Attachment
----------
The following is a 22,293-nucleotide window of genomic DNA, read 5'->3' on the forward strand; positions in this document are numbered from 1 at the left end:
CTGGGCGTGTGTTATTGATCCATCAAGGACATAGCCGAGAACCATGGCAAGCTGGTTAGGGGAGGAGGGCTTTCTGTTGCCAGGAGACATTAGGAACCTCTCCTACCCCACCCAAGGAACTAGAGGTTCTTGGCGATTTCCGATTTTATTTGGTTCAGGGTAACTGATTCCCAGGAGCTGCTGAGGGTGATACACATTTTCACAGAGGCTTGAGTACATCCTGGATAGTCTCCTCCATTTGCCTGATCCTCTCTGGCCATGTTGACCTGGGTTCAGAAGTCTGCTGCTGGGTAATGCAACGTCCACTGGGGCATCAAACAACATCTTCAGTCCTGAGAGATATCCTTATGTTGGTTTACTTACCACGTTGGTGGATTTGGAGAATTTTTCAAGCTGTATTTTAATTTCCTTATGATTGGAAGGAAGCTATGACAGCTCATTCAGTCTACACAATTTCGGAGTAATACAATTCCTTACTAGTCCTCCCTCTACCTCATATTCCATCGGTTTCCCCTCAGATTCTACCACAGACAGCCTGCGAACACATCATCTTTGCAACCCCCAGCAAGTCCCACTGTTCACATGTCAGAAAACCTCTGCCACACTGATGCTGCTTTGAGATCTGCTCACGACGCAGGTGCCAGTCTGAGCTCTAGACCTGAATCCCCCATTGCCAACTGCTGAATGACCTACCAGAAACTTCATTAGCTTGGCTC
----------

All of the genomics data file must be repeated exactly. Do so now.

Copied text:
The following is a 22,293-nucleotide window of genomic DNA, read 5'->3' on the forward strand; positions in this document are numbered from 1 at the left end:
CTGGGCGTGTGTTATTGATCCATCAAGGACATAGCCGAGAACCATGGCAAGCTGGTTAGGGGAGGAGGGCTTTCTGTTGCCAGGAGACATTAGGAACCTCTCCTACCCCACCCAAGGAACTAGAGGTTCTTGGCGATTTCCGATTTTATTTGGTTCAGGGTAACTGATTCCCAGGAGCTGCTGAGGGTGATACACATTTTCACAGAGGCTTGAGTACATCCTGGATAGTCTCCTCCATTTGCCTGATCCTCTCTGGCCATGTTGACCTGGGTTCAGAAGTCTGCTGCTGGGTAATGCAACGTCCACTGGGGCATCAAACAACATCTTCAGTCCTGAGAGATATCCTTATGTTGGTTTACTTACCACGTTGGTGGATTTGGAGAATTTTTCAAGCTGTATTTTAATTTCCTTATGATTGGAAGGAAGCTATGACAGCTCATTCAGTCTACACAATTTCGGAGTAATACAATTCCTTACTAGTCCTCCCTCTACCTCATATTCCATCGGTTTCCCCTCAGATTCTACCACAGACAGCCTGCGAACACATCATCTTTGCAACCCCCAGCAAGTCCCACTGTTCACATGTCAGAAAACCTCTGCCACACTGATGCTGCTTTGAGATCTGCTCACGACGCAGGTGCCAGTCTGAGCTCTAGACCTGAATCCCCCATTGCCAACTGCTGAATGACCTACCAGAAACTTCATTAGCTTGGCTC